“A forest, inhabited by many wild animals roaming around your innovative, nature-designed wooden cottage…”
Not lines from a fairytale, but the words of Michel Linet-Frion, Creative & Innovation Director at Pierre & Vacances/Center Parcs, describing the company’s newest resort, Le Domaine du Bois aux Daims in France which opened on June 29th.
Pierre & Vacances / Center Parcs owns and operates 21 holiday villages across Europe. Although separate from the UK company, both use the same Center Parcs model, creating car-free, countryside destinations where holidaymakers have the chance to reconnect with nature. With the opening of Le Domaine du Bois aux Daims in France, Pierre & Vacances / Center Parcs is moving into a new area, not just geographically but strategically, too, as this is the first storyline led parc.
Michel Linet-Frion (right), the company’s Creative & Innovation Director talks to Blooloop about this new direction for the Center Parcs brand and why the familiar model needs to evolve.
“Usually we don’t have a theme, ” explains Linet-Frion. “Our theme is nature and immersion in nature but it’s not really something we can use other than by trying to insert everything in nature carefully so that it blends in. All the houses are small and concealed as much as possible, all the colours and designs are natural and then, in the vicinity, we plant – the only decoration we have is green, its planted – that is how we characterise ourselves.”
New Strategies for New Locations
According to Linet-Frion, the company has exhausted ‘first choice locations’ in France (ie close to the bigger cities). He says this throws up two options:
“One: to make a more compact concept on smaller site but still with all the DNA. An example of this is the one we opened in Germany last year, Center Parcs Bostalsee, which has all the ingredients but in a different scale and it’s proven a successful strategy – a compact Center Parcs. But, here in the Vienne region, we didn’t want to do that.”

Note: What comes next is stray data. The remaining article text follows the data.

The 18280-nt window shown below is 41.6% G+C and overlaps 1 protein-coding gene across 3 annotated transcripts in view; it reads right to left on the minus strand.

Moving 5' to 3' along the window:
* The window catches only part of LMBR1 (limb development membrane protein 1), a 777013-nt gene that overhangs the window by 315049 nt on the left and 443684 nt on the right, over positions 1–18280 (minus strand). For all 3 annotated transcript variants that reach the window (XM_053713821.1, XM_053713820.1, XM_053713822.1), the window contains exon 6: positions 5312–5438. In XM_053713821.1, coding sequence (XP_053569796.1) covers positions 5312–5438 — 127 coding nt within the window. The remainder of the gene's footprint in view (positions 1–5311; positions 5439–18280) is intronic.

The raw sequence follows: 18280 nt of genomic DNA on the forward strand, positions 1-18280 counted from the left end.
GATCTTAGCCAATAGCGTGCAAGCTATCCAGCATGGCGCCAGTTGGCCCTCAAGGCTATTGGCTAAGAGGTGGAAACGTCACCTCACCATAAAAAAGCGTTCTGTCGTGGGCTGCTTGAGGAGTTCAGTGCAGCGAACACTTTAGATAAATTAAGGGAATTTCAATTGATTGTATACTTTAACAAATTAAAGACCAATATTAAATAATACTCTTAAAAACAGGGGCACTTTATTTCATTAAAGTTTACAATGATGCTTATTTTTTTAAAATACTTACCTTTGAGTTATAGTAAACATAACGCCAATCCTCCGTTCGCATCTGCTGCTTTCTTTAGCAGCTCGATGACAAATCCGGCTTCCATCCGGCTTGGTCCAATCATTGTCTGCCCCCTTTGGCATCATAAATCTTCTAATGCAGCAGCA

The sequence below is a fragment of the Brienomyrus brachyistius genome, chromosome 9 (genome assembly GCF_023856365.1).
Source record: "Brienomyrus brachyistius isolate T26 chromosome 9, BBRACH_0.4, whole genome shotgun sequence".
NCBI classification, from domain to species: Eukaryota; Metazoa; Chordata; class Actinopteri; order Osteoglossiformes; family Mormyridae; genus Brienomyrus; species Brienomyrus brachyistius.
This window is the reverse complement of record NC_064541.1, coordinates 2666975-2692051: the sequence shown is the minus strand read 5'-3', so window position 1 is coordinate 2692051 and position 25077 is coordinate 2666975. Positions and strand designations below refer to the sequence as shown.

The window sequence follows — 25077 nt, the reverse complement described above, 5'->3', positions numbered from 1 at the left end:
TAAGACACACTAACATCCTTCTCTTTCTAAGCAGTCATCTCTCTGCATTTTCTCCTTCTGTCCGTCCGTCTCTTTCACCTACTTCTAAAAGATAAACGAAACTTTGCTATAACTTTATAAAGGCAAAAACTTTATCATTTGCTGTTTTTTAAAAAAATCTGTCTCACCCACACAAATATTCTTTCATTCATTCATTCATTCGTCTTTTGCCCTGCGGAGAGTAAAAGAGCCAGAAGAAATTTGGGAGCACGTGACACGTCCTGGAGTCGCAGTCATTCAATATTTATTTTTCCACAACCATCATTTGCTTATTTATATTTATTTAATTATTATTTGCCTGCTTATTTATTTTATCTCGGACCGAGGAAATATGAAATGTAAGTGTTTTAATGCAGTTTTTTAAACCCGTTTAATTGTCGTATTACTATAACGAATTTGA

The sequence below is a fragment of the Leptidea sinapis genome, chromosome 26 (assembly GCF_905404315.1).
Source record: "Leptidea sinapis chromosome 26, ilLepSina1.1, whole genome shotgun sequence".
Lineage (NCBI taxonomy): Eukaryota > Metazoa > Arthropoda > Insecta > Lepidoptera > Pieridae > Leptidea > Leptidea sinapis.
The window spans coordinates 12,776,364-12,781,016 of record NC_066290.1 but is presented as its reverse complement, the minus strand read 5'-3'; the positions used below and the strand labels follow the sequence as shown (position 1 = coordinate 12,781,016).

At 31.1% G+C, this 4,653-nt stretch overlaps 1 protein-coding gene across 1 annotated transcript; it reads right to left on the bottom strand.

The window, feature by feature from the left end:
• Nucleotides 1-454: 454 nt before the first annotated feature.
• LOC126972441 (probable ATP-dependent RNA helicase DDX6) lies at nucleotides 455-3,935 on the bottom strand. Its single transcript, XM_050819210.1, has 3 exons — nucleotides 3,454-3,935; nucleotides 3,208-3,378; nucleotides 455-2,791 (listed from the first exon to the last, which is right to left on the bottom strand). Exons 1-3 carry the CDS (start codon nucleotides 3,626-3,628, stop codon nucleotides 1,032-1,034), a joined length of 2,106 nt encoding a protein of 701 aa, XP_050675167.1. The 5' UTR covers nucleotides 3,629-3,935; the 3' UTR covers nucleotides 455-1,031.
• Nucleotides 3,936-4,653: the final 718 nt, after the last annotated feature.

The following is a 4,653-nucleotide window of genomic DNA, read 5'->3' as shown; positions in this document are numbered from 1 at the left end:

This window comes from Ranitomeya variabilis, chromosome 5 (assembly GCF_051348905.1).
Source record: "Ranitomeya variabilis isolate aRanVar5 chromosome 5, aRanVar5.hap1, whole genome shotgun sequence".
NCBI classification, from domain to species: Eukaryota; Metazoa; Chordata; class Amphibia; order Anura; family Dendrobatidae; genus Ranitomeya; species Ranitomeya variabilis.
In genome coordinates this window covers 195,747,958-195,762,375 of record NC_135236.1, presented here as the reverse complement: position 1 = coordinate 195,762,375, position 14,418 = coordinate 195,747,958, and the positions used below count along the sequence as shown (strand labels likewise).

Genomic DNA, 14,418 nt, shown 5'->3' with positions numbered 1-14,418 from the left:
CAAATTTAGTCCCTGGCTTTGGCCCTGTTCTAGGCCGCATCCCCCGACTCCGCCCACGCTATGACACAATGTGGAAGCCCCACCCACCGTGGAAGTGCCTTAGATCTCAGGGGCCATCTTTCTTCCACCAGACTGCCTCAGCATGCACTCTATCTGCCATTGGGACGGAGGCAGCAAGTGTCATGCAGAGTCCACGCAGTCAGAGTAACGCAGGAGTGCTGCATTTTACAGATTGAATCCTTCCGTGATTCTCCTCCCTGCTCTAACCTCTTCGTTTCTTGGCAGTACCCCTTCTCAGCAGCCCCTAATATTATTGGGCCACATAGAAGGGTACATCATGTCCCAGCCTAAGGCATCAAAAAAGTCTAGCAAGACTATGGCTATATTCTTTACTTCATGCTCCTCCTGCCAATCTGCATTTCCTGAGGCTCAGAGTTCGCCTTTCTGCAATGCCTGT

Vienne is quite remote – there are no large cities nearby providing a steady supply of short-break customers. But, there are a good number of attractions in the area.
“So, we think that if we can get our guests to come and use Center Parcs as a base…so, that’s why this Parc is not closed – but open to other partnerships with local leisure destinations. Futuroscope is not far, Puy du Fou is in the area, there are zoos and all the Loire valley chateaux.”
Stories and Themes
The idea of writing a storyline and theming it evolved as a way to encourage guests to travel further and stay for longer:
“…to give this park some kind of specific flavour; a difference so that the classic Center Parcs guests would be intrigued and interested and attracted. So, instead of doing a park in nature where sometimes you get to see some wild animals but it’s down to luck, here we organise it. So, we said here we’re going to build an animal park with plenty of animals.”
To achieve this, Pierre & Vacances Center Parcs have teamed up with actor/director, Jacques Perrin. Perrin has directed and produced several popular nature documentaries including Microcosmos about the world of minibeasts and the ground-breaking Winged Migration which was nominated for an Academy Award.
“He’s well known by the public for his involvement in wildlife movies and he’s got a big reputation so for us we can use his notoriety and at the same time his expertise and experts. We can organise animal encounters onsite with trained people.”
The site will also offer a home to animals that have been used in wildlife filming and are accustomed to human contact: “in the early phases, we’re going to have some foxes and badgers, big birds; all these events on the site and these animals. And, then we are going to organise activities like ‘become a wildlife film maker or photographer’ for children so for a couple of days they can be a filmmaker or photographer.”
This new strategy will necessitate compromises, but Linet-Frion believes the benefits far outweigh any perceived disadvantage.
“It’s going to have some constraints for the guests. For example, we have to have gates to keep the animals in so there’s less freedom on site to roam around. You have to take this walkway here, you cannot drive here or take your bicycle there but you will have many, many, many opportunities to encounter animals. We will also have animals in the forest, a big farm with special farm activities, aquariums in the Aquamundo so you’ll dive and see immersed aquariums with fish in them. And, you’re going to have deer around your house almost for sure.”
The animal storyline/theme is a thread that ties the whole park together.
“We have introduced [animals] into all the designs of everything we did so all the cottages are decorated with reference to animals. We are building an area of treehouses – they’re houses in the air and they’re really very specially designed; each one has its own little theme related to whatever lives up in the trees – birds, squirrels.